In Conversation with: Brandon Mike

In Conversation with:

Brandon Mike

Austin-based sculptor Brandon Mike is known for his concrete sculptures that range from soft, compact animals that adorn personal spaces to large-scale brutalist sculptures available for public viewing. We spent a spring day touring his studio, exploring his works-in-progress and picking his brain about the significance of sculpture.

Tell us a little bit about what you do.

I like to consider everyone to be a unique lens by which the infinite expresses itself. As a sculptor, my expression is primarily through concrete, metal, and cast bronze with an emphasis on creating work which resonates with symbolism and embodies a sense of timelessness. My work spans a breadth of categories from contemporary sculpture, to custom lighting, home goods and furniture. 

How did you get your start as an artist, and how has your work evolved over the last few years?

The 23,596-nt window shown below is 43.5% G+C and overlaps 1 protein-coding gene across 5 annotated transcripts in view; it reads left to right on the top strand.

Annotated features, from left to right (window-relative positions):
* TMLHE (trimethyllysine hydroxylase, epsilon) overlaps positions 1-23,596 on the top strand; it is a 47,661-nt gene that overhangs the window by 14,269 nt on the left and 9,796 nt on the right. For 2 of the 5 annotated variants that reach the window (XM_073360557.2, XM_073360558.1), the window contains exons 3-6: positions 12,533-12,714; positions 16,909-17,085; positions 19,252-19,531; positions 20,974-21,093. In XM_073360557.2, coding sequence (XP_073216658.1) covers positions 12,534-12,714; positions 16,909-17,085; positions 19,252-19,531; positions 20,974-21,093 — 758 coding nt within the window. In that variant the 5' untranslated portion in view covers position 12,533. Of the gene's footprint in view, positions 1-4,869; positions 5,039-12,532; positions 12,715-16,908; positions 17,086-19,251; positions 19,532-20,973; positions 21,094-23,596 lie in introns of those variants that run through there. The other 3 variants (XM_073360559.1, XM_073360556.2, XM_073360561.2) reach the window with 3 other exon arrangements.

I have been an artist for as long as I can remember, but long story short, I followed my instincts, quit my day job, and began prioritizing my resources towards the goal of creating what my heart wanted to make. Over time and a lot of trial and error later, I was able to create a path which made being a full-time artist possible. I’ve had to learn the art of business along the way, so diversifying my line to include more functional work was a huge step in growing my capabilities. It seems that my work has evolved with me over the years as I have grown as a person and now I feel a pull to create work with a greater purpose and a more inclusive ideology. 

You tend to create works that have a certain weight to them, both literally and in scale. What draws you to creating monumental works?

I have always admired concrete as a medium because of its versatility and scalability, and now I aspire to develop work that is more generally accessible to the public as a way of giving back to the community and to share with the world freely. Sculpture is one of the oldest art forms, which is inherently ingrained in us all, and that connection is a powerful tool to inspire others to see the similarities in one another, facilitate introspective conversation, and to generate a focal point of community art experience.

Can you share a little bit about what you're working on these days? 

Currently, I am working on developing new product lines, private sculptural commissions, applying for public and commercial grants and generally just riding this crazy wave of life, remembering to enjoy the ride.